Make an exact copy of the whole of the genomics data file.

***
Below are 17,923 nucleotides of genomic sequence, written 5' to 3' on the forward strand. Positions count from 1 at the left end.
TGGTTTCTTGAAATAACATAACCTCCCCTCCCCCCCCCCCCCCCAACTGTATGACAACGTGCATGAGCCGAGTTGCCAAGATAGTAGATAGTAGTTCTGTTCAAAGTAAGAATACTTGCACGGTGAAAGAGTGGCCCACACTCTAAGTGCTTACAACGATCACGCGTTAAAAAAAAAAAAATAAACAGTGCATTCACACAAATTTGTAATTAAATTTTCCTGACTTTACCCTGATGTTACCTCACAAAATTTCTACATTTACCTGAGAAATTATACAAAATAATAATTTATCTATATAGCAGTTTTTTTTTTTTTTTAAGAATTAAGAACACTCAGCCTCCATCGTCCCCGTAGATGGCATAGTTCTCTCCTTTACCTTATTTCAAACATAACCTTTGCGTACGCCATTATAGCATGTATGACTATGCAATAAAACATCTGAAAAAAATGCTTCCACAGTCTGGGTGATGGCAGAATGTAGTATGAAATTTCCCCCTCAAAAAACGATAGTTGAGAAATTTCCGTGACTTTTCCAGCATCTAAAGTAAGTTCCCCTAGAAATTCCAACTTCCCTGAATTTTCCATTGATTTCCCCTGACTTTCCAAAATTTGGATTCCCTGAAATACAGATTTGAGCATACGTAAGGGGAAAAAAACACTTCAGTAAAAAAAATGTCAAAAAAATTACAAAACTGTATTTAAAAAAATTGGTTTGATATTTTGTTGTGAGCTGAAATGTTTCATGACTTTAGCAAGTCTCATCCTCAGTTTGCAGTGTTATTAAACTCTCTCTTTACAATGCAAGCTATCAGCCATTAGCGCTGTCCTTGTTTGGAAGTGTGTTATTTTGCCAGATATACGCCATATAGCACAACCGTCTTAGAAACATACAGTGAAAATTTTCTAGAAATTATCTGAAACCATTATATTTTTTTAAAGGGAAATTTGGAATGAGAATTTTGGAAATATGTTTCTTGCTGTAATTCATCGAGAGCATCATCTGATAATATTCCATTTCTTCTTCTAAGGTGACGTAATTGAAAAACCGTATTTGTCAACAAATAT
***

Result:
Below are 17,923 nucleotides of genomic sequence, written 5' to 3' on the forward strand. Positions count from 1 at the left end.
TGGTTTCTTGAAATAACATAACCTCCCCTCCCCCCCCCCCCCCCAACTGTATGACAACGTGCATGAGCCGAGTTGCCAAGATAGTAGATAGTAGTTCTGTTCAAAGTAAGAATACTTGCACGGTGAAAGAGTGGCCCACACTCTAAGTGCTTACAACGATCACGCGTTAAAAAAAAAAAAATAAACAGTGCATTCACACAAATTTGTAATTAAATTTTCCTGACTTTACCCTGATGTTACCTCACAAAATTTCTACATTTACCTGAGAAATTATACAAAATAATAATTTATCTATATAGCAGTTTTTTTTTTTTTTTAAGAATTAAGAACACTCAGCCTCCATCGTCCCCGTAGATGGCATAGTTCTCTCCTTTACCTTATTTCAAACATAACCTTTGCGTACGCCATTATAGCATGTATGACTATGCAATAAAACATCTGAAAAAAATGCTTCCACAGTCTGGGTGATGGCAGAATGTAGTATGAAATTTCCCCCTCAAAAAACGATAGTTGAGAAATTTCCGTGACTTTTCCAGCATCTAAAGTAAGTTCCCCTAGAAATTCCAACTTCCCTGAATTTTCCATTGATTTCCCCTGACTTTCCAAAATTTGGATTCCCTGAAATACAGATTTGAGCATACGTAAGGGGAAAAAAACACTTCAGTAAAAAAAATGTCAAAAAAATTACAAAACTGTATTTAAAAAAATTGGTTTGATATTTTGTTGTGAGCTGAAATGTTTCATGACTTTAGCAAGTCTCATCCTCAGTTTGCAGTGTTATTAAACTCTCTCTTTACAATGCAAGCTATCAGCCATTAGCGCTGTCCTTGTTTGGAAGTGTGTTATTTTGCCAGATATACGCCATATAGCACAACCGTCTTAGAAACATACAGTGAAAATTTTCTAGAAATTATCTGAAACCATTATATTTTTTTAAAGGGAAATTTGGAATGAGAATTTTGGAAATATGTTTCTTGCTGTAATTCATCGAGAGCATCATCTGATAATATTCCATTTCTTCTTCTAAGGTGACGTAATTGAAAAACCGTATTTGTCAACAAATAT